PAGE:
BBC : After his surprise visit to China, North Korean leader Kim Jong-un left with backing for a possible second summit with US President Donald Trump, state media said.
Mr Trump and Mr Kim first met last June, but progress over denuclearisation has since stalled.
Chinese President Xi Jinping said he hoped the two leaders “meet each other halfway”, Xinhua news agency reported
China is the North’s main ally and key trade partner.
Mr Xi said China supported North Korea and the US “holding summits and achieving results, and supports relevant parties resolving their respective legitimate concerns through dialogue”.
He also said China would be ready to play a “positive and constructive role” towards maintaining peace and achieving denuclearisation on the Korean peninsula, reported Xinhua.
Mr Kim made what is believed to be his first official trip outside North Korea to China last year, even before meeting South Korea’s President Moon and Mr Trump. The recent visit is Mr Kim’s fourth to China in less than a year.
During his three-day visit to China, Mr Kim and his wife Ri Sol-ju were welcomed by Mr Xi and his wife with a banquet and an art performance. He also visited a pharmaceutical plant specialising in Chinese medicine.
The trip is believed to have taken place over Mr Kim’s 35th birthday.
Mr Xi accepted an offer to visit North Korea, state media said. It is still unclear when this would take place.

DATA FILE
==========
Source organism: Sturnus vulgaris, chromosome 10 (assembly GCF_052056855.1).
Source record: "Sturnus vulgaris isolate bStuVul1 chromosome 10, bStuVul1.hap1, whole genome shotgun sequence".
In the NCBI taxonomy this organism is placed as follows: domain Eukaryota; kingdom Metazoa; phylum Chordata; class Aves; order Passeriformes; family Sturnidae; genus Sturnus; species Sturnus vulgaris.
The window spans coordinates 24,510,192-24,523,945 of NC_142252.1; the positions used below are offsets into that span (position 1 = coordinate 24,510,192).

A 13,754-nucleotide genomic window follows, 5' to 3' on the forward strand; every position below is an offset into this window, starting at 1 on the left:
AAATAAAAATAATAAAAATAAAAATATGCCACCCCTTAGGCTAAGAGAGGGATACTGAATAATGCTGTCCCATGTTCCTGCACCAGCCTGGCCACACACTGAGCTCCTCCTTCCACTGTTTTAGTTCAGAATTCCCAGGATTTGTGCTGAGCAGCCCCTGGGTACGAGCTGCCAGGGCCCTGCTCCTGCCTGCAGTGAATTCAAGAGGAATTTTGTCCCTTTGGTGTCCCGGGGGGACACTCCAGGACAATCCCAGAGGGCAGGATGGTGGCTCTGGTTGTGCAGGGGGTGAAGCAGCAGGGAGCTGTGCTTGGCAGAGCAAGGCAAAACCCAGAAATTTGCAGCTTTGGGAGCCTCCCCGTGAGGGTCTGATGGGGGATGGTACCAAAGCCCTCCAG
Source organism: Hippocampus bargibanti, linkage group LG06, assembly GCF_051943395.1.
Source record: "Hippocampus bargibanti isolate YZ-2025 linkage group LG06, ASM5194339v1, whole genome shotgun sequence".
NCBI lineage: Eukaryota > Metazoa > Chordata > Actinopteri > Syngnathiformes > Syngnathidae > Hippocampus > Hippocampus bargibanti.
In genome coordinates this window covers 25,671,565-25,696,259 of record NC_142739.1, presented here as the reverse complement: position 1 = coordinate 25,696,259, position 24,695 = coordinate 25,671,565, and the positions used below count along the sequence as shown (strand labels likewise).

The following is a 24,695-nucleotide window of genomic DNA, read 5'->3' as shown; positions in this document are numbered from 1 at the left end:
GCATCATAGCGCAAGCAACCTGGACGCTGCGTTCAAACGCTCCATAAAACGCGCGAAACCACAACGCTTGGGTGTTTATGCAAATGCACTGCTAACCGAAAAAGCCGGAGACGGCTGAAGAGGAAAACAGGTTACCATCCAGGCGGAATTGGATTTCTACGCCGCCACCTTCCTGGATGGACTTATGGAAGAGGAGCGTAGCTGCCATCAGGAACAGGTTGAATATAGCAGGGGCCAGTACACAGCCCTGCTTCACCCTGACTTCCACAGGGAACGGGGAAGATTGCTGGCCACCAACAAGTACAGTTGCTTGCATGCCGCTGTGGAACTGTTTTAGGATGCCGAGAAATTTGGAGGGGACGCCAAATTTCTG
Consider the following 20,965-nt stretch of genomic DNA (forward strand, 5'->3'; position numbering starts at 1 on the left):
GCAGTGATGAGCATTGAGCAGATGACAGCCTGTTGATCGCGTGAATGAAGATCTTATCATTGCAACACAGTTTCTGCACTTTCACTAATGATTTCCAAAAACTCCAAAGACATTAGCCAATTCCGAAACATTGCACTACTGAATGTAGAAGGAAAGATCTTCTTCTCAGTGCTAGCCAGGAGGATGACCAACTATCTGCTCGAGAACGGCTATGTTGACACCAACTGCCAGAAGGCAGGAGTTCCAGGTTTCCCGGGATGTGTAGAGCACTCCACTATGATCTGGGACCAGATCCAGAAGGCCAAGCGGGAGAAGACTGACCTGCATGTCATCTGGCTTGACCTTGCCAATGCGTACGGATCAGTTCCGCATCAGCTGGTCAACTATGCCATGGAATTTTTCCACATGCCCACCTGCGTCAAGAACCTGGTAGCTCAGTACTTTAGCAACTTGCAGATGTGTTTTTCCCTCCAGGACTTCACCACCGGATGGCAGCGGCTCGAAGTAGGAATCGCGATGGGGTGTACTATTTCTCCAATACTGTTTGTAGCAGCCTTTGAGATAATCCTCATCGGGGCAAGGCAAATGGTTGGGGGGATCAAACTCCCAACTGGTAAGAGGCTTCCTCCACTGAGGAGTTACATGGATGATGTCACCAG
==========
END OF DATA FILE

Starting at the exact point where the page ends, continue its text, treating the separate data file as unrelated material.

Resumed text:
‘Concern’ over denuclearisation
Mr Kim had said in his annual new year’s speech in January that he remained committed to denuclearisation, but warned that he would change course if US sanctions remained.
According to North Korean’s official KCNA agency China supported the North’s position.
“Xi Jinping said that the legitimate issues raised by the DPRK are rightful demands and that he fully agrees that the DPRK’s reasonable interests should be justly resolved,” it said, using the official country name the Democratic People’s Republic of Korea.
It is not clear when or where a possible second Kim-Trump summit would take place, though South Korean president Moon Jae-in has said it will happen “soon”.
Mr Moon, who has over the past year played mediator between North Korea and the US, said at a news conference on Thursday that Seoul would cooperate with the US in resolving the issue of sanctions on North Korea.
There has been little progress made between the US and North Korea since the historic Singapore summit in June – the first ever meeting between a North Korean leader and a sitting US president.
Both parties signed a pledge at the time to denuclearise the Korean peninsula, though it was never made clear what this would entail.
Pyongyang wants Washington to lift the sanctions the United Nations imposes on the country because of its nuclear and missile programmes.
North Korea argues that the US needs to match the steps it has taken towards denuclearisation, namely dismantling a nuclear testing site and a key missile engine facility.